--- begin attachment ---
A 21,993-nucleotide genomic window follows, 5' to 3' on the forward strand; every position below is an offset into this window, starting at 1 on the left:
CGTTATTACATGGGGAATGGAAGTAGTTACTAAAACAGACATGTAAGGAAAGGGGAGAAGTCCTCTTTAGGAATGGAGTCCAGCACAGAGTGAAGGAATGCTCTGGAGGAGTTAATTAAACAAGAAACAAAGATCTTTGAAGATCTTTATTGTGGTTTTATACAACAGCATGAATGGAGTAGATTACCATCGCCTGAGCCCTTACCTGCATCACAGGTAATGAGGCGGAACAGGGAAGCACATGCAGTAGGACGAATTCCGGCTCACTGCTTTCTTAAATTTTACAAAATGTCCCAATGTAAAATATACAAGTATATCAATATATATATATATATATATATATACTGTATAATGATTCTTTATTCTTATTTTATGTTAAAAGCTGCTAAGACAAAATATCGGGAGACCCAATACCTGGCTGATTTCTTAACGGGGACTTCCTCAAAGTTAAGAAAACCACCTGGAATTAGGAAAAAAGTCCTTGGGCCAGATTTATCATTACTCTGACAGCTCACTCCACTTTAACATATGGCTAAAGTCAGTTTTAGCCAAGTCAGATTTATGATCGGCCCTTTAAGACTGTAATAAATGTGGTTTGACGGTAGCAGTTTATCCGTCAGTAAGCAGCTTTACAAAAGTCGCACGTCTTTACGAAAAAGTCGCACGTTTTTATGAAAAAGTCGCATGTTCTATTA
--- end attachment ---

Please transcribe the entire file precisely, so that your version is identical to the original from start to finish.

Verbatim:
A 21,993-nucleotide genomic window follows, 5' to 3' on the forward strand; every position below is an offset into this window, starting at 1 on the left:
CGTTATTACATGGGGAATGGAAGTAGTTACTAAAACAGACATGTAAGGAAAGGGGAGAAGTCCTCTTTAGGAATGGAGTCCAGCACAGAGTGAAGGAATGCTCTGGAGGAGTTAATTAAACAAGAAACAAAGATCTTTGAAGATCTTTATTGTGGTTTTATACAACAGCATGAATGGAGTAGATTACCATCGCCTGAGCCCTTACCTGCATCACAGGTAATGAGGCGGAACAGGGAAGCACATGCAGTAGGACGAATTCCGGCTCACTGCTTTCTTAAATTTTACAAAATGTCCCAATGTAAAATATACAAGTATATCAATATATATATATATATATATATATACTGTATAATGATTCTTTATTCTTATTTTATGTTAAAAGCTGCTAAGACAAAATATCGGGAGACCCAATACCTGGCTGATTTCTTAACGGGGACTTCCTCAAAGTTAAGAAAACCACCTGGAATTAGGAAAAAAGTCCTTGGGCCAGATTTATCATTACTCTGACAGCTCACTCCACTTTAACATATGGCTAAAGTCAGTTTTAGCCAAGTCAGATTTATGATCGGCCCTTTAAGACTGTAATAAATGTGGTTTGACGGTAGCAGTTTATCCGTCAGTAAGCAGCTTTACAAAAGTCGCACGTCTTTACGAAAAAGTCGCACGTTTTTATGAAAAAGTCGCATGTTCTATTA